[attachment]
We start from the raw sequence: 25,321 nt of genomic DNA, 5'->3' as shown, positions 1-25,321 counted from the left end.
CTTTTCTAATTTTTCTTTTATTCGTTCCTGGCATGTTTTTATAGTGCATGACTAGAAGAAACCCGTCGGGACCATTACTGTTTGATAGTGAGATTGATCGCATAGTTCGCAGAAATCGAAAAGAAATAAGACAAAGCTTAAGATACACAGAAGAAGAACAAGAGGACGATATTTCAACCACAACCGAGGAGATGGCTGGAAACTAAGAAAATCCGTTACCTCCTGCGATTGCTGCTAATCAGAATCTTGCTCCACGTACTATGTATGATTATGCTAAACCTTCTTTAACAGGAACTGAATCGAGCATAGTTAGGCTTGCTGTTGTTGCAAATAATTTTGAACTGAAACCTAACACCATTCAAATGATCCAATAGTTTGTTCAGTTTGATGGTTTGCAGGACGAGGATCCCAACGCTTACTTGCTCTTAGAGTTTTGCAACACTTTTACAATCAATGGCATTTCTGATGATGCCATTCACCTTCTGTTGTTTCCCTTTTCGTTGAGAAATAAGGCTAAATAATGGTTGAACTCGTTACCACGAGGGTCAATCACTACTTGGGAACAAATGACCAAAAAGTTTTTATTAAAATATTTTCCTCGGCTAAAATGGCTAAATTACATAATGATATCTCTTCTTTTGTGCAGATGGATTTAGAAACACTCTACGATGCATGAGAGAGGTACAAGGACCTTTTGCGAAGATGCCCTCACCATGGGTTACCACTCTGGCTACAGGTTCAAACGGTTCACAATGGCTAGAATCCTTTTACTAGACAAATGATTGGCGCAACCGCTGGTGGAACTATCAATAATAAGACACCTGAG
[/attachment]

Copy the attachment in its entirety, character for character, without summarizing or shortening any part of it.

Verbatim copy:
We start from the raw sequence: 25,321 nt of genomic DNA, 5'->3' as shown, positions 1-25,321 counted from the left end.
CTTTTCTAATTTTTCTTTTATTCGTTCCTGGCATGTTTTTATAGTGCATGACTAGAAGAAACCCGTCGGGACCATTACTGTTTGATAGTGAGATTGATCGCATAGTTCGCAGAAATCGAAAAGAAATAAGACAAAGCTTAAGATACACAGAAGAAGAACAAGAGGACGATATTTCAACCACAACCGAGGAGATGGCTGGAAACTAAGAAAATCCGTTACCTCCTGCGATTGCTGCTAATCAGAATCTTGCTCCACGTACTATGTATGATTATGCTAAACCTTCTTTAACAGGAACTGAATCGAGCATAGTTAGGCTTGCTGTTGTTGCAAATAATTTTGAACTGAAACCTAACACCATTCAAATGATCCAATAGTTTGTTCAGTTTGATGGTTTGCAGGACGAGGATCCCAACGCTTACTTGCTCTTAGAGTTTTGCAACACTTTTACAATCAATGGCATTTCTGATGATGCCATTCACCTTCTGTTGTTTCCCTTTTCGTTGAGAAATAAGGCTAAATAATGGTTGAACTCGTTACCACGAGGGTCAATCACTACTTGGGAACAAATGACCAAAAAGTTTTTATTAAAATATTTTCCTCGGCTAAAATGGCTAAATTACATAATGATATCTCTTCTTTTGTGCAGATGGATTTAGAAACACTCTACGATGCATGAGAGAGGTACAAGGACCTTTTGCGAAGATGCCCTCACCATGGGTTACCACTCTGGCTACAGGTTCAAACGGTTCACAATGGCTAGAATCCTTTTACTAGACAAATGATTGGCGCAACCGCTGGTGGAACTATCAATAATAAGACACCTGAG